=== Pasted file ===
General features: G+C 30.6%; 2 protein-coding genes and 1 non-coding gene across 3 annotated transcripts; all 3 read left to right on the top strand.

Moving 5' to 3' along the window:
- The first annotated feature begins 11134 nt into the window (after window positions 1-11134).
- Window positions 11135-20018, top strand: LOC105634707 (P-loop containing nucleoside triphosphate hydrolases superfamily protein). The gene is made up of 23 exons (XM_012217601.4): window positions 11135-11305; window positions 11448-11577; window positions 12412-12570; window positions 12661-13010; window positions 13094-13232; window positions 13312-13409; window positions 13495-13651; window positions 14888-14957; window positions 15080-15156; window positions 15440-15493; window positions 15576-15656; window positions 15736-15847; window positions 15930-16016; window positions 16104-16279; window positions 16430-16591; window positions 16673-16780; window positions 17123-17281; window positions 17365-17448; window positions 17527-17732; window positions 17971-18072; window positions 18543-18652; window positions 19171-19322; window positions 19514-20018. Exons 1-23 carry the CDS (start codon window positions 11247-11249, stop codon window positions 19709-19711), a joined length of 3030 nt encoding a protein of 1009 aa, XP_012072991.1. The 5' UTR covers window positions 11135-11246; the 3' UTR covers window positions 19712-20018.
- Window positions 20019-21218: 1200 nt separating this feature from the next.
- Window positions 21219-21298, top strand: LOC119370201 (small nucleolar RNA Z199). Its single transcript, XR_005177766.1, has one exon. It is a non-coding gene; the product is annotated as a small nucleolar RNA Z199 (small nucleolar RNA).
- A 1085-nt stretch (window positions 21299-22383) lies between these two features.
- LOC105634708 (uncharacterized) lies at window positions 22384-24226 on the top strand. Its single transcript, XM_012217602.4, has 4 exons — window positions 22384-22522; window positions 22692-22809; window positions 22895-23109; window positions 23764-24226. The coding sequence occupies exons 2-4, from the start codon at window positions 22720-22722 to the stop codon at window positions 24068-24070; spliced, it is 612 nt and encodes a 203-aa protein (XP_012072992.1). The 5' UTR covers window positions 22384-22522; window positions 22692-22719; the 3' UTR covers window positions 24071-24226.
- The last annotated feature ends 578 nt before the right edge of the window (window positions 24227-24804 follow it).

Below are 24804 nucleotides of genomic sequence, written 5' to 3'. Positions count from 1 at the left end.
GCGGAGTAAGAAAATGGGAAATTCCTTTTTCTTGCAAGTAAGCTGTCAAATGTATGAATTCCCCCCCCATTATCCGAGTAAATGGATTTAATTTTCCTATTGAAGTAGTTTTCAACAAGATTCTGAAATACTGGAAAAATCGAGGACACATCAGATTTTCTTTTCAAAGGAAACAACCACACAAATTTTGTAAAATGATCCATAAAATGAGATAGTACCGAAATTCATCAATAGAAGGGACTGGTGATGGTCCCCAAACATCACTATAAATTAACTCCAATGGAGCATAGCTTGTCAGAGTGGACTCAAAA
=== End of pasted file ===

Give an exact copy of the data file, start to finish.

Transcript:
General features: G+C 30.6%; 2 protein-coding genes and 1 non-coding gene across 3 annotated transcripts; all 3 read left to right on the top strand.

Moving 5' to 3' along the window:
- The first annotated feature begins 11134 nt into the window (after window positions 1-11134).
- Window positions 11135-20018, top strand: LOC105634707 (P-loop containing nucleoside triphosphate hydrolases superfamily protein). The gene is made up of 23 exons (XM_012217601.4): window positions 11135-11305; window positions 11448-11577; window positions 12412-12570; window positions 12661-13010; window positions 13094-13232; window positions 13312-13409; window positions 13495-13651; window positions 14888-14957; window positions 15080-15156; window positions 15440-15493; window positions 15576-15656; window positions 15736-15847; window positions 15930-16016; window positions 16104-16279; window positions 16430-16591; window positions 16673-16780; window positions 17123-17281; window positions 17365-17448; window positions 17527-17732; window positions 17971-18072; window positions 18543-18652; window positions 19171-19322; window positions 19514-20018. Exons 1-23 carry the CDS (start codon window positions 11247-11249, stop codon window positions 19709-19711), a joined length of 3030 nt encoding a protein of 1009 aa, XP_012072991.1. The 5' UTR covers window positions 11135-11246; the 3' UTR covers window positions 19712-20018.
- Window positions 20019-21218: 1200 nt separating this feature from the next.
- Window positions 21219-21298, top strand: LOC119370201 (small nucleolar RNA Z199). Its single transcript, XR_005177766.1, has one exon. It is a non-coding gene; the product is annotated as a small nucleolar RNA Z199 (small nucleolar RNA).
- A 1085-nt stretch (window positions 21299-22383) lies between these two features.
- LOC105634708 (uncharacterized) lies at window positions 22384-24226 on the top strand. Its single transcript, XM_012217602.4, has 4 exons — window positions 22384-22522; window positions 22692-22809; window positions 22895-23109; window positions 23764-24226. The coding sequence occupies exons 2-4, from the start codon at window positions 22720-22722 to the stop codon at window positions 24068-24070; spliced, it is 612 nt and encodes a 203-aa protein (XP_012072992.1). The 5' UTR covers window positions 22384-22522; window positions 22692-22719; the 3' UTR covers window positions 24071-24226.
- The last annotated feature ends 578 nt before the right edge of the window (window positions 24227-24804 follow it).

Below are 24804 nucleotides of genomic sequence, written 5' to 3'. Positions count from 1 at the left end.
GCGGAGTAAGAAAATGGGAAATTCCTTTTTCTTGCAAGTAAGCTGTCAAATGTATGAATTCCCCCCCCATTATCCGAGTAAATGGATTTAATTTTCCTATTGAAGTAGTTTTCAACAAGATTCTGAAATACTGGAAAAATCGAGGACACATCAGATTTTCTTTTCAAAGGAAACAACCACACAAATTTTGTAAAATGATCCATAAAATGAGATAGTACCGAAATTCATCAATAGAAGGGACTGGTGATGGTCCCCAAACATCACTATAAATTAACTCCAATGGAGCATAGCTTGTCAGAGTGGACTCAAAA